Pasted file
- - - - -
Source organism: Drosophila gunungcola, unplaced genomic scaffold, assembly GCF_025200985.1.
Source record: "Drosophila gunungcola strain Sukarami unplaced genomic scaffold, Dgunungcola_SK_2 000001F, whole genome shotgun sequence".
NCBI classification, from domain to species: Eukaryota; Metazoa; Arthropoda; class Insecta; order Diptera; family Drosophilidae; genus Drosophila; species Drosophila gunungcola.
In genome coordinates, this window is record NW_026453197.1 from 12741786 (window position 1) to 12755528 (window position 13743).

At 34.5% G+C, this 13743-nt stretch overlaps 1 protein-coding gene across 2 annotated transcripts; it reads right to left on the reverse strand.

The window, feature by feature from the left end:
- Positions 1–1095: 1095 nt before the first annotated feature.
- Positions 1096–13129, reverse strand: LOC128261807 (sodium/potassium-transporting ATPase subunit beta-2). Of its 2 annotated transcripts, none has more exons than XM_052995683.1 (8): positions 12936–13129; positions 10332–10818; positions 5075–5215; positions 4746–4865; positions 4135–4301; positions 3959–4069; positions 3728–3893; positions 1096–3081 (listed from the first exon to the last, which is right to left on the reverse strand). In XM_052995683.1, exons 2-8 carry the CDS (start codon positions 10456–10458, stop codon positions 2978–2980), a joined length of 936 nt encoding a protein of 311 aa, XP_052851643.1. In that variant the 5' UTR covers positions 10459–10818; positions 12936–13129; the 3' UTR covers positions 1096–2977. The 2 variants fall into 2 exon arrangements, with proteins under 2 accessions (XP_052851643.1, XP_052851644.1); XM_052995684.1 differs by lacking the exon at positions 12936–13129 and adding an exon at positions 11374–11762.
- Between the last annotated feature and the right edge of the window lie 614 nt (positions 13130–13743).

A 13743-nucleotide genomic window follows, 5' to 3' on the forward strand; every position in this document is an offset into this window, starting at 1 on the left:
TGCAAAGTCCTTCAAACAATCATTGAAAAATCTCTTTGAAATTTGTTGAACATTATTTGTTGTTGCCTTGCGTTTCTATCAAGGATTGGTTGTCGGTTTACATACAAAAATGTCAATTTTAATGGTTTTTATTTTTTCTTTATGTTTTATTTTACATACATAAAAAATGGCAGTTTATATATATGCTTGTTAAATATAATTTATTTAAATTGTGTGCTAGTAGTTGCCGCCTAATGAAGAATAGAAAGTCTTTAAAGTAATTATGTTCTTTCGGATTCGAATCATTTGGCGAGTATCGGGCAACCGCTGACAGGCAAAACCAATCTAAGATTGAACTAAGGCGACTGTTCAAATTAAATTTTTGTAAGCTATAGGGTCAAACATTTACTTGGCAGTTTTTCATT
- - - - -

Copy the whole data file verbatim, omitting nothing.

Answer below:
Source organism: Drosophila gunungcola, unplaced genomic scaffold, assembly GCF_025200985.1.
Source record: "Drosophila gunungcola strain Sukarami unplaced genomic scaffold, Dgunungcola_SK_2 000001F, whole genome shotgun sequence".
NCBI classification, from domain to species: Eukaryota; Metazoa; Arthropoda; class Insecta; order Diptera; family Drosophilidae; genus Drosophila; species Drosophila gunungcola.
In genome coordinates, this window is record NW_026453197.1 from 12741786 (window position 1) to 12755528 (window position 13743).

At 34.5% G+C, this 13743-nt stretch overlaps 1 protein-coding gene across 2 annotated transcripts; it reads right to left on the reverse strand.

The window, feature by feature from the left end:
- Positions 1–1095: 1095 nt before the first annotated feature.
- Positions 1096–13129, reverse strand: LOC128261807 (sodium/potassium-transporting ATPase subunit beta-2). Of its 2 annotated transcripts, none has more exons than XM_052995683.1 (8): positions 12936–13129; positions 10332–10818; positions 5075–5215; positions 4746–4865; positions 4135–4301; positions 3959–4069; positions 3728–3893; positions 1096–3081 (listed from the first exon to the last, which is right to left on the reverse strand). In XM_052995683.1, exons 2-8 carry the CDS (start codon positions 10456–10458, stop codon positions 2978–2980), a joined length of 936 nt encoding a protein of 311 aa, XP_052851643.1. In that variant the 5' UTR covers positions 10459–10818; positions 12936–13129; the 3' UTR covers positions 1096–2977. The 2 variants fall into 2 exon arrangements, with proteins under 2 accessions (XP_052851643.1, XP_052851644.1); XM_052995684.1 differs by lacking the exon at positions 12936–13129 and adding an exon at positions 11374–11762.
- Between the last annotated feature and the right edge of the window lie 614 nt (positions 13130–13743).

A 13743-nucleotide genomic window follows, 5' to 3' on the forward strand; every position in this document is an offset into this window, starting at 1 on the left:
TGCAAAGTCCTTCAAACAATCATTGAAAAATCTCTTTGAAATTTGTTGAACATTATTTGTTGTTGCCTTGCGTTTCTATCAAGGATTGGTTGTCGGTTTACATACAAAAATGTCAATTTTAATGGTTTTTATTTTTTCTTTATGTTTTATTTTACATACATAAAAAATGGCAGTTTATATATATGCTTGTTAAATATAATTTATTTAAATTGTGTGCTAGTAGTTGCCGCCTAATGAAGAATAGAAAGTCTTTAAAGTAATTATGTTCTTTCGGATTCGAATCATTTGGCGAGTATCGGGCAACCGCTGACAGGCAAAACCAATCTAAGATTGAACTAAGGCGACTGTTCAAATTAAATTTTTGTAAGCTATAGGGTCAAACATTTACTTGGCAGTTTTTCATT